Amongst those who journeyed were Canadian Silver Cross mothers Mrs. McDermott, Mrs. MacDonald, Mrs. Wardle and Mrs. Wood. (The Epic of Vimy)

Charlotte Susan Wood was the second wife of Frederick Louis Wood who was  already the father of six sons. Together they had seven children. Five of the 13 children were killed during the Great War.  (The Epic of Vimy)

Charlotte Susan Wood was the second wife of Frederick Louis Wood who was already the father of six sons. Together they had seven children. Five of the 13 children were killed during the Great War. (The Epic of Vimy)

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Part Four
Expression in Stone

The King’s speech, broadcast by CBC Radio across Canada, described the memorial as “an inspired expression in stone…”

The laying of wreaths at the Vimy Memorial, 1936. (The Epic of Vimy)

The laying of wreaths at the Vimy Memorial, 1936. (The Epic of Vimy)

After the official ceremony the Pilgrims jammed the memorial, placing wreaths and anxious to find names of friends and family chiseled into its walls.

Pilgrims in the trenches. (The Epic of Vimy).

Pilgrims in the trenches. (The Epic of Vimy).

Pilgrims visited the restored trenches of Vimy Ridge.  These trenches remain in existence today.

All quiet on a September. The preserved trenches at Vimy Ridge in the early morning mist morning.

All quiet on a September day. The preserved trenches at Vimy in the early morning mist. (P. Ferguson image, 1995)

A pilgrim finds his brother's name. (The Epic of Vimy)

A pilgrim finds his brother’s name. (The Epic of Vimy)

Pilgrim William Arthur Unthank of Toronto indicating the name of his brother, Private Richard Peter Unthank of the 2nd Canadian Mounted Rifles who was killed September 29, 1916.

W.A. Unthank was a First World War veteran who originally joined the 83rd Battalion C.E.F.

Emma and Ole Berget

Emma and Ole Berget, of Alderson (Medicine Hat), Alberta. Private Ole Berget, 31st Battalion CEF, formerly 175th Battalion, Missing in Action, Battle of Fresnoy, May 3, 1917. Commemorated on the Vimy Memorial. His wife Emma also lost her brother Bernard Kyllo of the 50th Battalion C.E.F. The images are of the author’s Great Grandmother and Great Grandfather.

The author at the Vimy Memorial, September 14-15, 1995.

The author’s expression in stone at Vimy. Pointing to the chiseled name of O BERGET, September 14-15, 1995.

How many eyes have seen these names…
and whispered voices read them softly?
(P. Ferguson, © September 1995)

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About The Author

pferguson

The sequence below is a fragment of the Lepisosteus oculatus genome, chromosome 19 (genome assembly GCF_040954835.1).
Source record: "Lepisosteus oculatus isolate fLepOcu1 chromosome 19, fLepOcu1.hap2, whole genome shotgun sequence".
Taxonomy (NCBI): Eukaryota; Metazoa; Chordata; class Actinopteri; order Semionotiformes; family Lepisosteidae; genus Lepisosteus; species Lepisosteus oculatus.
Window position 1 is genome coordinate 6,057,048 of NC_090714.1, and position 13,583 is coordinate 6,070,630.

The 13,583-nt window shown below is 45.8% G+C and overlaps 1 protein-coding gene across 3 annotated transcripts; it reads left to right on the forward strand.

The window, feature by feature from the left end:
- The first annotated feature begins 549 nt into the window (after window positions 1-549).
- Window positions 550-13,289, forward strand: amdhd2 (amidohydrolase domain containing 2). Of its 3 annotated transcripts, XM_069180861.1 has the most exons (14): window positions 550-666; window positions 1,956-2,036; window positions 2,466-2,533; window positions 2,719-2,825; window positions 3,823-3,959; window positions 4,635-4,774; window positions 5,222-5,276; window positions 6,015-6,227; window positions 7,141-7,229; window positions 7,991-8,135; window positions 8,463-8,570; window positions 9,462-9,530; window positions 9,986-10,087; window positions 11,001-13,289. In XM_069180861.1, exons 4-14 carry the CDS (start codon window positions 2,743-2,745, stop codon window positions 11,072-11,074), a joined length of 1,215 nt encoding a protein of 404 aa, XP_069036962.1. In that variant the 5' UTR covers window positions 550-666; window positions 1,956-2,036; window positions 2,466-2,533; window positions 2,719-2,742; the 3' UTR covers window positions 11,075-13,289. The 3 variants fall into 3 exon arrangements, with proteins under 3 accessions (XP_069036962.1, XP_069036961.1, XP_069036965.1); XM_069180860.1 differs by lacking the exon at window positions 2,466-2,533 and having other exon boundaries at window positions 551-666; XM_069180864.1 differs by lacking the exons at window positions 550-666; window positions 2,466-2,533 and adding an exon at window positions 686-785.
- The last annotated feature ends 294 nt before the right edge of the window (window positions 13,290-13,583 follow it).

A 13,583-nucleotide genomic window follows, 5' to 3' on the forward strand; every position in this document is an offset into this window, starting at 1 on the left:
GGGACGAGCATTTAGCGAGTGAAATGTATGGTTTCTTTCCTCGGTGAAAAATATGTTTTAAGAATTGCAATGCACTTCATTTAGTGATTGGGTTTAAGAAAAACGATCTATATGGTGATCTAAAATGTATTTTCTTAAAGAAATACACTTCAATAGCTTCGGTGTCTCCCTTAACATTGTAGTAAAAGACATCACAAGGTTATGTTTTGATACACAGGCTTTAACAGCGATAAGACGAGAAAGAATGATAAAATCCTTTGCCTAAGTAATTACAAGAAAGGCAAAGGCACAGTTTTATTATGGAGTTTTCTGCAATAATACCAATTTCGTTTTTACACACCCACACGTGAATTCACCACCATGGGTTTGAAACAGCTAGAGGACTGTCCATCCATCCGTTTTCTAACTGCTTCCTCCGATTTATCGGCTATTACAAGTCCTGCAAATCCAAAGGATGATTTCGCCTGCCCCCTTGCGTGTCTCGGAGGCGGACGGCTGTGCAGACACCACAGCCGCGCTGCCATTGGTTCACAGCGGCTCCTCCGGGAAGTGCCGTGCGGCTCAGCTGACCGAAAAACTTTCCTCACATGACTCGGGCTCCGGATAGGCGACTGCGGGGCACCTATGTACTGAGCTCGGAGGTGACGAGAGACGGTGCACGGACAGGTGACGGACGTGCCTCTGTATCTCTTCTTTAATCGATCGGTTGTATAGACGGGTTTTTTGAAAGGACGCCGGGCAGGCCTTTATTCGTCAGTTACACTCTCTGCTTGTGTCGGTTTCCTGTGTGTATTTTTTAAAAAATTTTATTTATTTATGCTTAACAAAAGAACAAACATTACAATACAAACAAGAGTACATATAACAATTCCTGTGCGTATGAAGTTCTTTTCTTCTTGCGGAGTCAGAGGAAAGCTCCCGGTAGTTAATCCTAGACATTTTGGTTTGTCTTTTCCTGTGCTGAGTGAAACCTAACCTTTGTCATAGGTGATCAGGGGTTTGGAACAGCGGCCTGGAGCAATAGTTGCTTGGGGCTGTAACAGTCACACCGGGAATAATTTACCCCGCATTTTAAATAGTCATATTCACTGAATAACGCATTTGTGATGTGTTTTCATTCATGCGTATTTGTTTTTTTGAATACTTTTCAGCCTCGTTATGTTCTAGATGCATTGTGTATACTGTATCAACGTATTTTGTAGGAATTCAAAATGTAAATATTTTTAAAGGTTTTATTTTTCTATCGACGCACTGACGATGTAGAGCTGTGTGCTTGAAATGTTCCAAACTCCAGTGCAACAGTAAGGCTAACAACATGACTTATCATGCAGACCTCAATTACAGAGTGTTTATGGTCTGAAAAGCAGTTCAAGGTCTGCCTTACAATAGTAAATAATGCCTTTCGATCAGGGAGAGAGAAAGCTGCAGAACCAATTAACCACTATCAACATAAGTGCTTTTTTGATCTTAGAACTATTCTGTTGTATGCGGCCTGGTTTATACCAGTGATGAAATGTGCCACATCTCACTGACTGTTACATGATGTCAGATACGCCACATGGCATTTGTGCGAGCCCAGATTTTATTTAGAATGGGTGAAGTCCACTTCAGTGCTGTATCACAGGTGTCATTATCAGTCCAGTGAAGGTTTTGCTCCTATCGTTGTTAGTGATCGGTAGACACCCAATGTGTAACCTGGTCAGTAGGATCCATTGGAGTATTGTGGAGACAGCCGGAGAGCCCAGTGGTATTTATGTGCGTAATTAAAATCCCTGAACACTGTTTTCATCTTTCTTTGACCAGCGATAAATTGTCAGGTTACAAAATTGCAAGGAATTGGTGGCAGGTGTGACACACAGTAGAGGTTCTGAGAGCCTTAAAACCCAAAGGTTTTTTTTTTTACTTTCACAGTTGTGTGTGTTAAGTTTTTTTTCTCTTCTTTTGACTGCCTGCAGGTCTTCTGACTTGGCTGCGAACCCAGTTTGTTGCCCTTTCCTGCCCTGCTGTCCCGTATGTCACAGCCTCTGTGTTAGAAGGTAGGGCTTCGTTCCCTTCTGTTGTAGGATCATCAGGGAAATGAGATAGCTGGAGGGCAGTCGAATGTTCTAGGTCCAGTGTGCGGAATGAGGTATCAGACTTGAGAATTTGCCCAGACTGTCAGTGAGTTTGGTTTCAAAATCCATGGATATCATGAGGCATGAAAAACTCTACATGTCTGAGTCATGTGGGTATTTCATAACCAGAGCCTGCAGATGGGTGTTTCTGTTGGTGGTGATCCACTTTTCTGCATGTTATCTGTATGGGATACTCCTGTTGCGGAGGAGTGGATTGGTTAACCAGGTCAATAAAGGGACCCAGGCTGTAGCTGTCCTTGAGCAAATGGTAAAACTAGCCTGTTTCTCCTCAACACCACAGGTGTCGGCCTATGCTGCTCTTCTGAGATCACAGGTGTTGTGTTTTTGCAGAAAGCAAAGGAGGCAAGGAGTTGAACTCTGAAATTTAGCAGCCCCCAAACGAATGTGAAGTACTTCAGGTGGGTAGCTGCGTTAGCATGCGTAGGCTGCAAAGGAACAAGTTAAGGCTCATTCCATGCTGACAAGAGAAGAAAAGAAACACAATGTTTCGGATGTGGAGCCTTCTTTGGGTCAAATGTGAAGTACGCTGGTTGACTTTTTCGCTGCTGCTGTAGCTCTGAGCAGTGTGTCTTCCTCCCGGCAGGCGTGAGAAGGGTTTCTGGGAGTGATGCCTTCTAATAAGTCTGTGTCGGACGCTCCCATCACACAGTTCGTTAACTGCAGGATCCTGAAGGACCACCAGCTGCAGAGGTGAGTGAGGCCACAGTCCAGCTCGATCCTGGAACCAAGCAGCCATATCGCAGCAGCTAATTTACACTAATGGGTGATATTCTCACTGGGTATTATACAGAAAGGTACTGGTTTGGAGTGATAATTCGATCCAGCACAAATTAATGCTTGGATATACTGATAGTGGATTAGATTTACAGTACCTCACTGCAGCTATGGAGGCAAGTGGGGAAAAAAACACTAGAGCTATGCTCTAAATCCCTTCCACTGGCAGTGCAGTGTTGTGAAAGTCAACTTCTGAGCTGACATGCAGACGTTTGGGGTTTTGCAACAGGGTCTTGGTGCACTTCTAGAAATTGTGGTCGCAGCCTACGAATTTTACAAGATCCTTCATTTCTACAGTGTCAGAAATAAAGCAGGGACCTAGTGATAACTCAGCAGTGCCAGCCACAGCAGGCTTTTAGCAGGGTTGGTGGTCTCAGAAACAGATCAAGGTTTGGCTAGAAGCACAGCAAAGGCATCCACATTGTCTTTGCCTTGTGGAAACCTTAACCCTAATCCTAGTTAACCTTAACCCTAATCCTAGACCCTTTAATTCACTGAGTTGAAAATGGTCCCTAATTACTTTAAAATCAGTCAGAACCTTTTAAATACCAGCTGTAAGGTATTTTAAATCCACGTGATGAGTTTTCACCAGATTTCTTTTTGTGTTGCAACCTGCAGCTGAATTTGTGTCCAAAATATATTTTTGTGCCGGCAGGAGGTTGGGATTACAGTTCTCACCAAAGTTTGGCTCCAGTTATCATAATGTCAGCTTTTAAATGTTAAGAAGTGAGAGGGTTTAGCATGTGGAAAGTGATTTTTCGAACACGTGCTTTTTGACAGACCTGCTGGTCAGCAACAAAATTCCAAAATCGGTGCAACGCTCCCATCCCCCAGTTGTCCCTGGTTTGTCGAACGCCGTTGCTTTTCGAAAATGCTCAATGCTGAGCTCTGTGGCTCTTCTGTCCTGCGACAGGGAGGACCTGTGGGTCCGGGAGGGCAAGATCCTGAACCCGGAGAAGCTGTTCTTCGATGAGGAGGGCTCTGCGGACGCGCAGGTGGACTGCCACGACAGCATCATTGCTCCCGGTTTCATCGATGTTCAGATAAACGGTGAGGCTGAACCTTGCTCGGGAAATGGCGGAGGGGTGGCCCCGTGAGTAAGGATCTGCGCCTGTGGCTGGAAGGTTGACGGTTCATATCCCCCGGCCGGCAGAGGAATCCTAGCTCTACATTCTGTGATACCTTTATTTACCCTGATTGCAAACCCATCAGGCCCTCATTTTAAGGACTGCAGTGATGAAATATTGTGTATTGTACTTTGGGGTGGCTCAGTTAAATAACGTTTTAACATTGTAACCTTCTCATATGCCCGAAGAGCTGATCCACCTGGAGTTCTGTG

Paul has worked with the Paradigm Motion Picture Company since 2009 as producer, historian and research specialist. Paul first met Casey and Ian WIlliams of Paradigm in April 2007 at Ieper (Ypres), Belgium when ceremonies were being held for the re-dedication of the Vimy Memorial, France. Paul's sensitivity to film was developed at an early age seeing his first films at RCAF Zweibrucken, Germany and in Sardinia. Paul returned to Canada in 1967 and was further amazed by David Lean's "Lawrence of Arabia" and "Bridge on the River Kwai". Film captivated Paul and with time he became increasingly interested in storytelling, content development, character, direction, cinematography and soundtracks. At the University of Victoria, Paul studied and compared Japanese and Australian film and became interested in Australian film maker Peter Weir and his film "Gallipoli" (1981). Paul was entranced when he learned Weir had visited the beaches, ridges and ravines of the peninsula. The film "Gallipoli" alone led Paul on many journeys to sites of conflict in England, France, Belgium, Holland, Germany, Malta, Hawaii and Gallipoli. It was, however, when Paul watched documentary filmmaker Ken Burns, "The Civil War", that Paul understood how his own experience and insight could be effective and perhaps influential in film-making. Combining his knowledge of Museums and Archives, exhibitions and idea strategies with his film interests would be a natural progression. Paul thinks like a film-maker. His passion for history and storytelling brings to Paradigm an eye (and ear) to the keen and sensitive interests of; content development, the understanding of successful and relational use of collections, imagery and voice. Like Paul's favorite actor, Peter O'Toole, he believes in the adage “To deepen not broaden.” While on this path Paul always remembers his grandmother whose father did not return from the Great War and how his loss shaped her life and how her experience continues to guide him.